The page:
iAmbivalence

June 22, 2013 § Leave a comment

“I also worry that iPads might transform the classroom from a social environment into an educational subway car, each student fixated on his or her personalized educational gadget.”

“But beneath this fretting is a more fundamental beef: the school system, without meaning to, is subverting my parenting, in particular my fitful efforts to regulate my children’s exposure to screens.”

“Still, I can’t be the only parent feeling whiplashed by the pace of technological changes, the manner in which every conceivable wonder — not just the diversions but also the curriculums and cures, the assembled beauty and wisdom of the ages — has migrated inside our portable machines. Is it really possible to hand kids these magical devices without somehow dimming their sense of wonder at the world beyond the screen?”

“And if experiencing this blast from the past weren’t troubling enough, I also get to confront my current failings as a parent. After all, we park the kiddos in front of SpongeBob because it’s convenient for us, not good for them.”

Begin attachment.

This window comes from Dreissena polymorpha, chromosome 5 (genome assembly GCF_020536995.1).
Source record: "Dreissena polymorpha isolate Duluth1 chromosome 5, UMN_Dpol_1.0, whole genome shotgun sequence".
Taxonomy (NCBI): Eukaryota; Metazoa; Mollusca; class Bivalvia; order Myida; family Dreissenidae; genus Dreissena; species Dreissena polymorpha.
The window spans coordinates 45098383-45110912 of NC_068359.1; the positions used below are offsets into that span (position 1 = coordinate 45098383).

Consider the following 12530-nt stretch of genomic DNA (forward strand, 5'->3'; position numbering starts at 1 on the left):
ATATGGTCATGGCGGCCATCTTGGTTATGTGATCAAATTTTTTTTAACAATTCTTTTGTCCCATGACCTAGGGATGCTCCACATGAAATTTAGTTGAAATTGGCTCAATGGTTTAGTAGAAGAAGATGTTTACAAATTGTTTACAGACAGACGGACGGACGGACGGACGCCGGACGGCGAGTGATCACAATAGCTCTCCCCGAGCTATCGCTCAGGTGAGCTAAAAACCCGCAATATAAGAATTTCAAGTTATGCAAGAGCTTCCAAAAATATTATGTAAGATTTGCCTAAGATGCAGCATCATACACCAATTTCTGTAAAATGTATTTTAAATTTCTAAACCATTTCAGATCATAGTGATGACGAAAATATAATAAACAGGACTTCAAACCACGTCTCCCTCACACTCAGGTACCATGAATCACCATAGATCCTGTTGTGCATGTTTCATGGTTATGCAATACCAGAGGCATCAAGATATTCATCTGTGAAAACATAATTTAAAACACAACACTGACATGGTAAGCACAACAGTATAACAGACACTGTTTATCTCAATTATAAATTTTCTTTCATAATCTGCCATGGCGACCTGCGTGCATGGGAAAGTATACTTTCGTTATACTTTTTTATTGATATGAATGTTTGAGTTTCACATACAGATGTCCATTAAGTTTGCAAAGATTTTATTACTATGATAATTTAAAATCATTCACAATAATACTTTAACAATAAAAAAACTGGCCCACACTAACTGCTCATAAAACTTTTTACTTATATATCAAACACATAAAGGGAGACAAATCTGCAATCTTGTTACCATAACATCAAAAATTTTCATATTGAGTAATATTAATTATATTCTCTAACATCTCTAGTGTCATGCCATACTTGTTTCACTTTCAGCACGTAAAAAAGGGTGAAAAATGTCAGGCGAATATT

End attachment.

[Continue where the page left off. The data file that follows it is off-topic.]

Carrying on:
“In the course of mulling this question, I stumbled across an odd trove of videos (on YouTube, naturally) in which parents proudly record their babies operating iPads. One girl is 9 months old. Her ability to manipulate the touch screen is astonishing. But the clip is profoundly eerie. The child’s face glows like an alien as she scrolls from app to app. It’s like watching some bizarre inverse of Skinner’s box, in which the child subject is overrun by choices and stimuli. She seems agitated in the same way my kids are after “quiet time” — excited without being engaged.”

— Steve Almond, writing in the New York Times Magazine

The above are just a few of the many memorable lines in a compelling essay on the increasing trend to fill classrooms with iPads and the larger cultural embrace of technology as a means of delivering education, entertainment, and general interaction outside one’s own mind. Almond nicely captures the ambivalence that unsettles our nerves. We don’t want to reject technology; we don’t want to be seen as “behind the times,” but we also don’t want to lose something essential about our humanity. We feel a dread at what might be coming, when one day we have substituted a monitor for a person, when we care more about machines than our neighbors. Perhaps that day has already arrived.
Posted by Matt Emerson.
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